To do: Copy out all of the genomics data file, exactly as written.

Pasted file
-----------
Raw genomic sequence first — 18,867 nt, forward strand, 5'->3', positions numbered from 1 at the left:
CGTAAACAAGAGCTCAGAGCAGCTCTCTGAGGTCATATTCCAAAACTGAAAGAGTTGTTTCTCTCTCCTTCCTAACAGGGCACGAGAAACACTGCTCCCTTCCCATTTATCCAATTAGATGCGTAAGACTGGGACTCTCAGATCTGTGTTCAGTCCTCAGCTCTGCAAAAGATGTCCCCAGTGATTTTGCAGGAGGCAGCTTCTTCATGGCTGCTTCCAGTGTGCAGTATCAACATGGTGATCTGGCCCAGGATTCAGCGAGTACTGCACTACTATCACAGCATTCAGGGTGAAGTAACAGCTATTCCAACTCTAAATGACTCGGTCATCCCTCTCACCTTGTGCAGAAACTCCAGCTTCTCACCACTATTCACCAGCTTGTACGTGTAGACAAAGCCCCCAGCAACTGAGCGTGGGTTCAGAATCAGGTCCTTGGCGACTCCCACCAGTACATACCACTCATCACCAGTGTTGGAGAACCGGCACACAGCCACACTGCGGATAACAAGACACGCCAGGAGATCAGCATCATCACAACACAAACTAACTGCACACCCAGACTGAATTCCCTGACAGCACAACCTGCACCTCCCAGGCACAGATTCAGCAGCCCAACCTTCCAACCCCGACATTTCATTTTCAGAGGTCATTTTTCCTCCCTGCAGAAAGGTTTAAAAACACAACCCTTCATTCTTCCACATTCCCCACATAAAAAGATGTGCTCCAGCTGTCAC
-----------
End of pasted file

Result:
Raw genomic sequence first — 18,867 nt, forward strand, 5'->3', positions numbered from 1 at the left:
CGTAAACAAGAGCTCAGAGCAGCTCTCTGAGGTCATATTCCAAAACTGAAAGAGTTGTTTCTCTCTCCTTCCTAACAGGGCACGAGAAACACTGCTCCCTTCCCATTTATCCAATTAGATGCGTAAGACTGGGACTCTCAGATCTGTGTTCAGTCCTCAGCTCTGCAAAAGATGTCCCCAGTGATTTTGCAGGAGGCAGCTTCTTCATGGCTGCTTCCAGTGTGCAGTATCAACATGGTGATCTGGCCCAGGATTCAGCGAGTACTGCACTACTATCACAGCATTCAGGGTGAAGTAACAGCTATTCCAACTCTAAATGACTCGGTCATCCCTCTCACCTTGTGCAGAAACTCCAGCTTCTCACCACTATTCACCAGCTTGTACGTGTAGACAAAGCCCCCAGCAACTGAGCGTGGGTTCAGAATCAGGTCCTTGGCGACTCCCACCAGTACATACCACTCATCACCAGTGTTGGAGAACCGGCACACAGCCACACTGCGGATAACAAGACACGCCAGGAGATCAGCATCATCACAACACAAACTAACTGCACACCCAGACTGAATTCCCTGACAGCACAACCTGCACCTCCCAGGCACAGATTCAGCAGCCCAACCTTCCAACCCCGACATTTCATTTTCAGAGGTCATTTTTCCTCCCTGCAGAAAGGTTTAAAAACACAACCCTTCATTCTTCCACATTCCCCACATAAAAAGATGTGCTCCAGCTGTCAC